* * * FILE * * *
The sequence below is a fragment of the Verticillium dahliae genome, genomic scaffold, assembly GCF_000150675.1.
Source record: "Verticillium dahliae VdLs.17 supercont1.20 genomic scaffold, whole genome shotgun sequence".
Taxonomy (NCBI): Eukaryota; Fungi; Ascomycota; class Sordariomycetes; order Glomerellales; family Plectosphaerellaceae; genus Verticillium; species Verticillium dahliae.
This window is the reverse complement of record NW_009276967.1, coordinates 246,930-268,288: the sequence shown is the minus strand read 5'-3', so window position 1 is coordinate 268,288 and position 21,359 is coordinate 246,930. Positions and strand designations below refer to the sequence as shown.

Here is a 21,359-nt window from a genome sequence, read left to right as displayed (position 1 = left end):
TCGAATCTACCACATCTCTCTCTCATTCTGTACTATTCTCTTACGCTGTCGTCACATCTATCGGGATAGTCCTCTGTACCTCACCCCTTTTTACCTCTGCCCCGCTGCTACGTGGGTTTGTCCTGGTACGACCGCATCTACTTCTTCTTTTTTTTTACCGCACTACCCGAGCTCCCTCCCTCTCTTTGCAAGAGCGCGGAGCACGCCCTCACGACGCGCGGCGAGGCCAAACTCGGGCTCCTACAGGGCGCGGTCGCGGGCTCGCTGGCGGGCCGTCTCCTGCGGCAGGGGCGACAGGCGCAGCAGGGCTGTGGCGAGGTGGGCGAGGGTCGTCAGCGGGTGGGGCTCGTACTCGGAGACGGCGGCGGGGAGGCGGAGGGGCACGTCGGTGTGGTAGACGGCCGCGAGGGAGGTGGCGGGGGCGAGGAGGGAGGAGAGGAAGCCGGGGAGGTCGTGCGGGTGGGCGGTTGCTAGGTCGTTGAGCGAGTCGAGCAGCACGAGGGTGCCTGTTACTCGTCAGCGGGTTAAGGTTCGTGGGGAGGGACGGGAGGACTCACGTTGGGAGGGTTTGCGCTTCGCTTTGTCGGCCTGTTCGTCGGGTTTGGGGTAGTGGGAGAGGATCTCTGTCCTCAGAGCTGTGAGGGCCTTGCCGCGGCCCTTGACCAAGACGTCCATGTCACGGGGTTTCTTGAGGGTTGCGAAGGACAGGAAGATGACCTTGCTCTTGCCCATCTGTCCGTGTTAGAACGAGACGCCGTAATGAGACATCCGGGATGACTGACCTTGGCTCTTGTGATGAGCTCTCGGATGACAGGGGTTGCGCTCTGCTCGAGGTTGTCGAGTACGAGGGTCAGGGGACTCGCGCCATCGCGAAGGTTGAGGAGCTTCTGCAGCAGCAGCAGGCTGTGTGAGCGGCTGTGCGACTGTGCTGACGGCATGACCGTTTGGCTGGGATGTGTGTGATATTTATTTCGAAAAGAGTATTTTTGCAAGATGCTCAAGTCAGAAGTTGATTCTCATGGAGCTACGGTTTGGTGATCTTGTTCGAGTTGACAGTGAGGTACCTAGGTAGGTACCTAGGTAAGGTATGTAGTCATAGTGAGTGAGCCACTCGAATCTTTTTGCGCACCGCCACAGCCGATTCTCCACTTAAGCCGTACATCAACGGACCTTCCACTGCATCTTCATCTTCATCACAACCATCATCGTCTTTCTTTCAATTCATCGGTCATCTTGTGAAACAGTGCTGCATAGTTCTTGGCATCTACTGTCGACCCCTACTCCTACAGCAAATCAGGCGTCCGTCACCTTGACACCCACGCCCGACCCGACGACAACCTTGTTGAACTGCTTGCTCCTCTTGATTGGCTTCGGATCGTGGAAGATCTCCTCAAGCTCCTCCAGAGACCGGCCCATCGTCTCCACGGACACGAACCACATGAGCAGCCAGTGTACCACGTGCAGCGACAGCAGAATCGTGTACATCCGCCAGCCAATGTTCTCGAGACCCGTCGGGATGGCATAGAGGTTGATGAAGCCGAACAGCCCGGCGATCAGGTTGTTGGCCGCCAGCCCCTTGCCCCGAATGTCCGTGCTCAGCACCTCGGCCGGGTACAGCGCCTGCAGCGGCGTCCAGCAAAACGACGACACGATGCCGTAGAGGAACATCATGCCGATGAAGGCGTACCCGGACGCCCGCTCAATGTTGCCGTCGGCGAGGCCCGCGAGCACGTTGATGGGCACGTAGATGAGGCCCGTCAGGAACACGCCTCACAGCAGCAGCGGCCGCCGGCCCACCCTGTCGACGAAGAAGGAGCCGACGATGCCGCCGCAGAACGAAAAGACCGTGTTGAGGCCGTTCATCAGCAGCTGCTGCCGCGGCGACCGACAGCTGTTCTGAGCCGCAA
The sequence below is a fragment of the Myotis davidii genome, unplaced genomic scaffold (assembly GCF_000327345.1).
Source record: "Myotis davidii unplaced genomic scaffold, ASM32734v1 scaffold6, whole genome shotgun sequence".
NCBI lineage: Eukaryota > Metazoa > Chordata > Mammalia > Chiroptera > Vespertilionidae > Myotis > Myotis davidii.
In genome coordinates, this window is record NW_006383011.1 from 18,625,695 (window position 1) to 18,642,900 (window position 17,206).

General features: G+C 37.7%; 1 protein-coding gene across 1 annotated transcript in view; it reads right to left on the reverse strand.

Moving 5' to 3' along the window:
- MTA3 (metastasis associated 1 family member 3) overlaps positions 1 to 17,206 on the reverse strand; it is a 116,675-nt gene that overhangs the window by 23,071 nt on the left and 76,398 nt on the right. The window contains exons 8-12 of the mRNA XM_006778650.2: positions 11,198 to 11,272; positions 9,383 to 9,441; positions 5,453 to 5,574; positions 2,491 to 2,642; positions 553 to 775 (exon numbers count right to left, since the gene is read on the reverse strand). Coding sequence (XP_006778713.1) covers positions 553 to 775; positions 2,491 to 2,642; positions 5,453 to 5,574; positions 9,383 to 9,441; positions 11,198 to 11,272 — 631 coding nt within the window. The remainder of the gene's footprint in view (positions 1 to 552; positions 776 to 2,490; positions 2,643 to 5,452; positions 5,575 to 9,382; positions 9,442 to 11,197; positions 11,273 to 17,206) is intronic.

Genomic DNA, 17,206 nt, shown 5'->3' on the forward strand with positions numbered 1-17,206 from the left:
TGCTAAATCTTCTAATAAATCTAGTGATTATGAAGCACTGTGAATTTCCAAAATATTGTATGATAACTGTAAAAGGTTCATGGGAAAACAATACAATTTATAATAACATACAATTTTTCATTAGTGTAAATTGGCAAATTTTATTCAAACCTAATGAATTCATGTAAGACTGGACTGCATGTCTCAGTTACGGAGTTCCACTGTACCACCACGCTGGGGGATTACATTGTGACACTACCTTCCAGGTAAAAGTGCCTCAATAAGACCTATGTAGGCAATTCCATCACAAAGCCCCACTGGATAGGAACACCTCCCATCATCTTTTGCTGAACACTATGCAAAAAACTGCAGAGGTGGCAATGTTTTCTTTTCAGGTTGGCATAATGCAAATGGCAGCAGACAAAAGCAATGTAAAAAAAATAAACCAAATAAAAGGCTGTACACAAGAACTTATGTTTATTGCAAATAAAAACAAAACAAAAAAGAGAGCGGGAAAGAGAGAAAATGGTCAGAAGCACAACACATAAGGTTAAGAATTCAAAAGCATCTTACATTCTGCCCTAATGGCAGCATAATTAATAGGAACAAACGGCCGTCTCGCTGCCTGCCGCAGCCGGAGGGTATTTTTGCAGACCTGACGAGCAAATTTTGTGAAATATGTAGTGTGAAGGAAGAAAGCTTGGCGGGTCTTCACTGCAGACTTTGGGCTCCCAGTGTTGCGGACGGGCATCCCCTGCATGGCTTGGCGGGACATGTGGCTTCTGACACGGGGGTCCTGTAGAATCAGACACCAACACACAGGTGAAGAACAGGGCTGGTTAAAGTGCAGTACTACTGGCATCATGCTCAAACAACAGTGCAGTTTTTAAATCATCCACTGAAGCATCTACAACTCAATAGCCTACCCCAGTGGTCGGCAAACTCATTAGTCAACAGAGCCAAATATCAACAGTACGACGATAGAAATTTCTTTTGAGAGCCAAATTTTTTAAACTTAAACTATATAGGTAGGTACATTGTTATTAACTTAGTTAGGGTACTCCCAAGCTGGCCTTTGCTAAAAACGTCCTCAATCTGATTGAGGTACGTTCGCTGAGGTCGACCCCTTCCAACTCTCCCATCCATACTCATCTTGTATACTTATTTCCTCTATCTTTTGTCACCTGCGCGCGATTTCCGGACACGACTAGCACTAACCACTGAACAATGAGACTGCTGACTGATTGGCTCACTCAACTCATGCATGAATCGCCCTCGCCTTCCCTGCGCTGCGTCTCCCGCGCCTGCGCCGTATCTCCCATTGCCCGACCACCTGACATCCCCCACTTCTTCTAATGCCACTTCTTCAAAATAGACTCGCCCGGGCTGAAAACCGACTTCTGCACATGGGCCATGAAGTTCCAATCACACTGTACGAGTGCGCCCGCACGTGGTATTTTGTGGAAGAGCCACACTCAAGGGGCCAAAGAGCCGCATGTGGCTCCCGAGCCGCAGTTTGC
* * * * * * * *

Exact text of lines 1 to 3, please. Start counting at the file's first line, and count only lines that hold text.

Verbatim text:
The sequence below is a fragment of the Verticillium dahliae genome, genomic scaffold, assembly GCF_000150675.1.
Source record: "Verticillium dahliae VdLs.17 supercont1.20 genomic scaffold, whole genome shotgun sequence".
Taxonomy (NCBI): Eukaryota; Fungi; Ascomycota; class Sordariomycetes; order Glomerellales; family Plectosphaerellaceae; genus Verticillium; species Verticillium dahliae.